Global Security Watch--Lebanon: A Reference Handbook

By David S. Sorenson | Go to book overview

CHAPTER 3
Political and Economic
Development in Lebanon

Modern Lebanon has one of the most confusing and disorderly political systems in the world. Known as a “confessional” system, it is one of the few political structures based on power apportionment by religious identity. As Chapter 2 indicated, Lebanon has no majority population, a situation with both positive and negative political costs. The advantages are that there is no majority to dominate or control the minorities, something absent in most countries. The negatives include a system that divides power among minorities so that none has a final say in political decisions—majority rule does have advantages. It is not surprising that Lebanon has rarely enjoyed decisive governance, though it has also avoided the worst of “decisive governance,” a totalitarian regime that rules by fiat. It is also handicapped by the fact that its political communities are based on faith, instead of language or region. While language or other forms of ethnicity can certainly infuse emotion into a political milieu, religion has a particular potential to infuse politics with a passion that often makes compromises almost impossible.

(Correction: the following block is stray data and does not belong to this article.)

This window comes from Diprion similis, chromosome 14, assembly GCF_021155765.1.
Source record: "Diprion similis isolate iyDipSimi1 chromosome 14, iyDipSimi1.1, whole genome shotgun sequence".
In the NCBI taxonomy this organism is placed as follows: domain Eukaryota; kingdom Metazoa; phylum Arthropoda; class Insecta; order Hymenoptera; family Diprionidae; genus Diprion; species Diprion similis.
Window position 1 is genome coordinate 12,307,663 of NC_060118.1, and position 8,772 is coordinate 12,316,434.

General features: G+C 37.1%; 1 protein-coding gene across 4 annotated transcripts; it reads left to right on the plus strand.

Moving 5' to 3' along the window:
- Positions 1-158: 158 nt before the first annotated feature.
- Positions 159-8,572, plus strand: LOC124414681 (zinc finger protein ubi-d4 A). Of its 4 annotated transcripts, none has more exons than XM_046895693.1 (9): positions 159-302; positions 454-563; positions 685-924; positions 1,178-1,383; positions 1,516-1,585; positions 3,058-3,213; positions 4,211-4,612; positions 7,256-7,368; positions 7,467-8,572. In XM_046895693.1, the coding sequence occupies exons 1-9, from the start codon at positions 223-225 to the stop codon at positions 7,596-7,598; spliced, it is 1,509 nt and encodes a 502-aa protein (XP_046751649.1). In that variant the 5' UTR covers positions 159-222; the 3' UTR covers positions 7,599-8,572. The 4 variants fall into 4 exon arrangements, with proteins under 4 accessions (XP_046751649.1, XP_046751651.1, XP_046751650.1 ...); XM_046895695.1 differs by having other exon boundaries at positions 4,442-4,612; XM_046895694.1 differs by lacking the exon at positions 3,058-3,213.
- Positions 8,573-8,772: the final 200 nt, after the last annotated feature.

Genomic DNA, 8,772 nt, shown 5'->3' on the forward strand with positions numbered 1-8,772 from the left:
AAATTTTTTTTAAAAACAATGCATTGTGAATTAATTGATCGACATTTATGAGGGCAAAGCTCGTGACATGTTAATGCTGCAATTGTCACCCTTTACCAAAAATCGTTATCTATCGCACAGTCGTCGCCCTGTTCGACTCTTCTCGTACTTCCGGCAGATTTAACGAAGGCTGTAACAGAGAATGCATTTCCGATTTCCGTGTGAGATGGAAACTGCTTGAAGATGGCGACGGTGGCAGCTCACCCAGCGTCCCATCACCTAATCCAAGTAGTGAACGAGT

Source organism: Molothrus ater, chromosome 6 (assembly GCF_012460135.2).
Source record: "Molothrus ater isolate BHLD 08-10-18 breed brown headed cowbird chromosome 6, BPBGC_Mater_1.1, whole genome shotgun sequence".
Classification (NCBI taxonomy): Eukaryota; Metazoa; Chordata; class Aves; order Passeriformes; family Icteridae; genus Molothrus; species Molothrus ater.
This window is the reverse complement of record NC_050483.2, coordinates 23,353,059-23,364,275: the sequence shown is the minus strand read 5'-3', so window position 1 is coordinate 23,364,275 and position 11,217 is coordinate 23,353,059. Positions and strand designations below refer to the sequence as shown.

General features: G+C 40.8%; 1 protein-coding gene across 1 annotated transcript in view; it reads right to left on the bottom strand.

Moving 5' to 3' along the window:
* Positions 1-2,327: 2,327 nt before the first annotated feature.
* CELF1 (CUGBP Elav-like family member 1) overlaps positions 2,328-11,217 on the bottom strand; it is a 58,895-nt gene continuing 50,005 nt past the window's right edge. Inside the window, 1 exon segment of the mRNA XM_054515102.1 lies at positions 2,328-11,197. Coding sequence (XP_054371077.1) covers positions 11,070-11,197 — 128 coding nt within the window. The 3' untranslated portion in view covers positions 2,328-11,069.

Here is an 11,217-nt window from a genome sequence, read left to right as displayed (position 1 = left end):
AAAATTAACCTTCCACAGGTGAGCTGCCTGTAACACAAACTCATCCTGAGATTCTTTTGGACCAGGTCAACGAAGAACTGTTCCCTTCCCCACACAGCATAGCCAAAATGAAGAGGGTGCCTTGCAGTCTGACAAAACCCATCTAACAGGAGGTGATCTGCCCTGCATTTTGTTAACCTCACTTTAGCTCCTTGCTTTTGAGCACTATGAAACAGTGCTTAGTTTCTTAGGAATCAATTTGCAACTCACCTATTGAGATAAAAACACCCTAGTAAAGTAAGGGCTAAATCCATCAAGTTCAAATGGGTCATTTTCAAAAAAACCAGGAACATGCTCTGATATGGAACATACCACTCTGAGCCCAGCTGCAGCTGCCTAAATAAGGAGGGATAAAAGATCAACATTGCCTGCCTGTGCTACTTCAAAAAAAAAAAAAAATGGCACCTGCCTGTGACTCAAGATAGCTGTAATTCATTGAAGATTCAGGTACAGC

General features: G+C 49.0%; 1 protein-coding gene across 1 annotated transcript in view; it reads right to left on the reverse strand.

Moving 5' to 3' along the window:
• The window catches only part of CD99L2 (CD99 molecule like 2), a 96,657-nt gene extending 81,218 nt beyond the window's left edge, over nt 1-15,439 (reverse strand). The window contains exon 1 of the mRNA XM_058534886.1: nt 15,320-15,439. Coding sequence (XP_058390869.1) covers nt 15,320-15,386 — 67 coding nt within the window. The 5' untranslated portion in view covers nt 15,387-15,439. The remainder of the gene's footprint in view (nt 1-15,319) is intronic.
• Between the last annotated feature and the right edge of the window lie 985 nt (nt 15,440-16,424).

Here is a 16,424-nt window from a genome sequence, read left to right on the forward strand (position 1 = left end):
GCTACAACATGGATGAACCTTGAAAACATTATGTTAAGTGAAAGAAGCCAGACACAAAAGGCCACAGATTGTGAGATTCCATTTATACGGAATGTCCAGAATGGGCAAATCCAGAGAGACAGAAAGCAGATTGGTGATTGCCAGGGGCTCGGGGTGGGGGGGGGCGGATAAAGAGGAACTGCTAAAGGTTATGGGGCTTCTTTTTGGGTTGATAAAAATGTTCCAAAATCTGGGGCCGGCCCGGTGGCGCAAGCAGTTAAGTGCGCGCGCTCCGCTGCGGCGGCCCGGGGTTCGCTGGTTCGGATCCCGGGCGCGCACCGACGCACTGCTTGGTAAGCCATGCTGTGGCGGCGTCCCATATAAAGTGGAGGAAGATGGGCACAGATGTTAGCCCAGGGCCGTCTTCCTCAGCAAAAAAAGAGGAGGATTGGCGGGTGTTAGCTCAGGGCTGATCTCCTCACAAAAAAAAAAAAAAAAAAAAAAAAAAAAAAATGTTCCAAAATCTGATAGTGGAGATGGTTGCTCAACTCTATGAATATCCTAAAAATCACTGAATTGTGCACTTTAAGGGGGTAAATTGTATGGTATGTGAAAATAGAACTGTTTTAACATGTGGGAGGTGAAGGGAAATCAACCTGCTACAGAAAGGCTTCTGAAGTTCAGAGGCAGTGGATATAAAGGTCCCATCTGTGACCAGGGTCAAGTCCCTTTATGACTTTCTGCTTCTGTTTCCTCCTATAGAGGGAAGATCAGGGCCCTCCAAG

Lebanon’s national political system, created by the National Pact of 1946, as noted in Chapter 1, divided power across the national political institutions by religious identity. Thus by agreement, the president is a Maronite Christian, the prime minister is a Sunni Muslim, and the speaker of the National Assembly is a Shi’a Muslim. The president appoints the prime minister and deputy prime minister in consultation with the National Assembly.

Like most modern governments, Lebanon’s system has formal participants, systematized initially by the unwritten National Pact. And, also like other national polities, Lebanon has an informal political system, which is very important because institutional paralysis limits what outputs the formal system produces.

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Global Security Watch--Lebanon: A Reference Handbook
Table of contents

Table of contents

  • Title Page iii
  • Contents vii
  • Preface ix
  • Introduction 1
  • Chapter 1 - The Modern History of Lebanon 7
  • Chapter 2 - The Demographics of Lebanon 49
  • Chapter 3 - Political and Economic Development in Lebanon 69
  • Chapter 4 - Hezbollah in Lebanon 103
  • Chapter 5 - The Lebanese Regional Neighborhood 121
  • Chapter 6 - Lebanon’s Military Forces 135
  • Chapter 7 - The United States and Lebanon 145
  • Epilogue 157
  • Appendix A - Biographies 161
  • Appendix B - Chronology 169
  • Appendix C - Documents 171
  • Appendix D - Presidents and Prime Ministers of Lebanon 187
  • Glossary 191
  • Index 193
  • About the Author 197
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